Out of Left Field: Immigration reforms — Start deciding


How do you feel about the H1B visas for high-skilled foreign workers? What about the H2B visas for seasonal workers?

When we move to other considerations of policies and practices, the complexities increase geometrically. How many immigrants should we admit each year? What should be the criteria for admission? How should we address distributions among nations and ethnicities?

Last week’s hearings in the House spotlighted real, mounting emergencies on our Southern border, showing them to be humanitarian family crises, not invasions of terrorists. The U.S. chief executive has declared a national emergency to build a wall: Is that the best approach?

The large global issue of refugees and asylees is seldom adequately explained or understood. Both the folks granted asylum and those accorded refugee status must prove that they have a “well-founded fear of persecution” if they remain in their own nation, but the process and places for U.S. acceptance evaluations are hugely different.

How should our nation respond to the nearly 11 million unauthorized immigrants (critics refer to them as illegals)? Should DACA (Deferred Action for Childhood Arrivals) initiated by President Obama be sustained to protect undocumented people who were brought to this country as children? How do you feel about such a decision being reached by executive order?

Your own views and values on these enumerated issues can be more significant than you may realize. This list for immigrant decisions is far from complete. As indicated in my previous column, Hofstra University plans to be part of national conversations that bring citizens into the immigration deliberation process, using guidelines from the Kettering Foundation for National Issues Forums.

It has been more than three decades since President Reagan and Congress agreed on some major actions. Then in 2013, the Senate mustered 68 votes for comprehensive immigration reform, but that bill was blocked by the Republican Freedom Caucus in the House.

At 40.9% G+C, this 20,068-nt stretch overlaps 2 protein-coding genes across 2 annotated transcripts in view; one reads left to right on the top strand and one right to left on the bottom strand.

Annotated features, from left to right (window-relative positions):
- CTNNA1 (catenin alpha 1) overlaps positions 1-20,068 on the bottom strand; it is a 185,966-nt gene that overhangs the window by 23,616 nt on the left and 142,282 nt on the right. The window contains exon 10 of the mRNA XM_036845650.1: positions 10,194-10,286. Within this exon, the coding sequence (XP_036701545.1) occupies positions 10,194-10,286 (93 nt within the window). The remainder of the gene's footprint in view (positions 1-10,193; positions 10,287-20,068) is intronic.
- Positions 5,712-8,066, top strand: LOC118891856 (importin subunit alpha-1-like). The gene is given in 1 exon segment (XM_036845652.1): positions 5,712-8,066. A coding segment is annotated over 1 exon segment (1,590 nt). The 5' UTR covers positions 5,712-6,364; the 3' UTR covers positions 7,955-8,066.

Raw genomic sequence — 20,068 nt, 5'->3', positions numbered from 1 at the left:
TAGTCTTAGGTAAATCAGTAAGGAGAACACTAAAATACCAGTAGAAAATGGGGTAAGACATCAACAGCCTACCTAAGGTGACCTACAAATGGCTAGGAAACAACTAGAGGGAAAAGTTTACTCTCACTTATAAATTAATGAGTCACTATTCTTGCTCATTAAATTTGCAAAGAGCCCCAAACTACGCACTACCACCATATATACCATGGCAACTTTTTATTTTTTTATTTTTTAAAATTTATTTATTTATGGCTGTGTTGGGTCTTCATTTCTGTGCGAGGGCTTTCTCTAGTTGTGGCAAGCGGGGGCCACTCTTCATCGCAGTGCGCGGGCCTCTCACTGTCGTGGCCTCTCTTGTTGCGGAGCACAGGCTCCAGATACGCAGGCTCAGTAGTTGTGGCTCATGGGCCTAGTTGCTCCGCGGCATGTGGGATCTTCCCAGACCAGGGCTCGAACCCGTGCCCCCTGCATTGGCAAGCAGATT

We currently admit 1million immigrants a year, the majority of them guided by the landmark 1965 Immigration Act, which emphasized family reunification. Donald Trump has derided this as chain migration; he calls for new criteria seeking immigrants who can bring skills needed in the United States.

The president also surprised many listeners by saying in his State of the Union Address that he favors an increased number of legal immigrants. His only elaboration so far is emphasizing that approved immigrants should benefit the United States.

Numbers of Americans who are supporters of Trump believe that we already have too much “pluribus” and not enough “unum” in our nation. Any new legislation will need to address their argument that reductions in numbers and in diversity (even pauses in annual immigration) are necessary to reclaim our cultural unity. Reducing numbers, they argue, should be accompanied by more explicit efforts to Americanize newcomers, including emphasis on use of English and ending bilingualism in schools.

Do these advocates have a racial subtext in their cultural anxiety? Could they be comforted if standards are set so more immigrants will be white, not people of color? Some immigrant opponents also call on the United States to deport everyone who is here illegally. They contend that people who operated outside the law should not be advantaged over those who have followed the process of waiting their turn in line.